Archbishop Jonathan Blake

The Most Reverend Jonathan Blake, Presiding Archbishop of the Open Episcopal Church B.A. (Hons), Dip. Pastoral Studies. Mobile: 07767 687711 The Church is a member of The International Council of Community churches and the World Council of Churches. Married and a proud Dad.

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Location: London, Kent, United Kingdom

Gassed Tehran, seized Kabul, helped Mother Teresa, funded TB hospital, priest 1981, went Auschwitz, wrote on Parliament, convicted, began 1st inter-faith NHS chapel, 12 yrs Anglican cleric/vicar - left, baptised 1000's in homes/Mt Snowdon/at circus, wedding underwater, wrote ‘For God’s Sake Don’t Go To Church’, nailed 95 Theses 2 Canterbury cathedral, arrested, co-founded the Society for Independent Ministry, consecrated a bishop, co-founded the Open Episcopal Church, did 1st gay wedding on morning TV, sued Associated Newspapers, co-consecrated 1st women bishops 4 England,Wales,Scotland, accommodated the homeless, posted Mass/took it 2 sex workers, elected Archbishop, arrested 4 climbing with sons,founded ‘When No One’s Watching',made ICV, did Jade Goody's wedding,invited 2 Downing St, wrote 'That Old Devil Called God Again', conviction 4 campaigning against child abuse quashed on appeal, convicted 4 successful blogging 2 stop paedophile. His Christmas Lights raising £79,000 4 Water in 4 Gambian villages. Published "The Tales of Henry the Lovable Hedgehog", the SAFE New Testament + Psalms + radical Book of Common Prayer, ordained priests for UK,US,Thailand,Spain,Ireland

Wednesday, May 24, 2017


I'm not knocking the poem, nor the poet, nor the intentions behind it. However, it can be seen to peddle an all too familiar myth that is dangerously corrosive of the wider good. It can represent the very tribalism that is the scourge of the earth. That I am best. My family, my community, my faith, my community, my city, my best.
Against all the messages of parochialism.
In resistance to all the language of us and them, in and out, part of and beyond, familiar and alien.
Let it be broadcast from the housetops, let it be blown through the breeze, let it be sung in the dawn chorus and lullabied among the stars that we will survive, we will overcome, we will win through, we will, AS TONY WALSH ELOQUENTLY KEPT SAYING, choose love over hate, because we are human, and we belong to the earth and we respect every person and we belong to the single united family of our planet.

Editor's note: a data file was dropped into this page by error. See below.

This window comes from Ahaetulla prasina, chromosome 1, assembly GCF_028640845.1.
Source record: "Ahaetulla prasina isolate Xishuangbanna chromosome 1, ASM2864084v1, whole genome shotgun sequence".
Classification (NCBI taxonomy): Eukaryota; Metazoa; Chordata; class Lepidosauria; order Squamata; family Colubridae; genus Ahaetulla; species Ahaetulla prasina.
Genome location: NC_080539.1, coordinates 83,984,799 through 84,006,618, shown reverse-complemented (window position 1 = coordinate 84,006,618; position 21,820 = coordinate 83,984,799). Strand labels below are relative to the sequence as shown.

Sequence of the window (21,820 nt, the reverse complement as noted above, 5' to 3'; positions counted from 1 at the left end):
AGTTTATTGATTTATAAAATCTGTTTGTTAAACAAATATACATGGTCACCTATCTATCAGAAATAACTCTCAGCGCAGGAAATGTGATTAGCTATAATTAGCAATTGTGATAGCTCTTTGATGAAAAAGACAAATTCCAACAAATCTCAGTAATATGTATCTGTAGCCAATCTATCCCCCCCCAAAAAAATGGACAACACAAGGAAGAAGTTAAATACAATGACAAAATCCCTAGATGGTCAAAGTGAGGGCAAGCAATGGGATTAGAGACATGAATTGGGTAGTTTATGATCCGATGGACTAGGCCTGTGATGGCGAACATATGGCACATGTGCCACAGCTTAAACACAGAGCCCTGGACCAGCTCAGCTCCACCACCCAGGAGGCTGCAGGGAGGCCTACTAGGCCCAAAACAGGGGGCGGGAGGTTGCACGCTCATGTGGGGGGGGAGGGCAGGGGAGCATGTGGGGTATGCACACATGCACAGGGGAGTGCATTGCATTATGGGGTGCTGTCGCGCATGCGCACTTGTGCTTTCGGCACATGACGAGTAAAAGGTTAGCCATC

I love the people who live in Manchester, and weep for those who are suffering and have perished - but we shouldn't be turning the tragedy of human slaughter into a focus on a geographical region. We must defend human hearts not inanimate entities. 
It's about the tragedy of the people who live in Manchester - it's not about Manchester - it's not about a city, it's about the suffering of human beings - that is the essential point I am making. We shouldn't de-personalise the catastrophe that has befallen the victims and their families into an inanimate object.
The minute you have to be a born and bred Mancunian or anything, some are members of that group but many are excluded. It's the whole inclusion/exclusion dynamic that rends the world. No problem celebrating the achievements of the people of an area and honouring their tears and laughter, but don't let the focus on the people shift to a focus on something that is a construct of organisation - i.e. a named area. If that shift takes places, then the construct takes on a life of its own and begins to demand loyalty. That shift accounts for the bloodshed that has blighted history, when people start killing others, because they don't belong to their construct. It leads, at its most utterly grotesque, to the atrocity visited upon the people of Manchester.
Tony Walsh has been hailed a hero. Populism looks for heroes and villains and categorises everyone quickly into boxes. I heard Tony Walsh read the poem and heard the crowd's response. The world was listening. The good part was that he bid everyone to choose love not hate; the regrettable part, in my mind, was that he pointed people to their belonging to Manchester as a source of resistance and resource, and when he did, the crowd cheered. Such a reference to and pride in a place is common, but it's the reason that conflicts and wars have blighted history. An Iranian is proud of being so, just as an English person is proud of their country. Such loyalties to the accidents of birth, circumstance and origin undermine the unity to which we must aspire. If the individual jig saw pieces point to themselves and are even willing to set out to destroy other pieces, then the whole picture can never be completed. Only by focusing on and protecting the whole picture always, can we find the path to peace.
I sob throughout the day for the victims. But the feelings must be rooted in truth or they threaten our future safety. Salman Abedi was a Mancunian, a born and bred Mancunian. That illustrates why we should not be talking the language of place or geography, but of our common humanity.
"You brave, courageous and wonderful man.
To stand up for the truth in the face of suppression and oppression
is truly an act of a pure heart."


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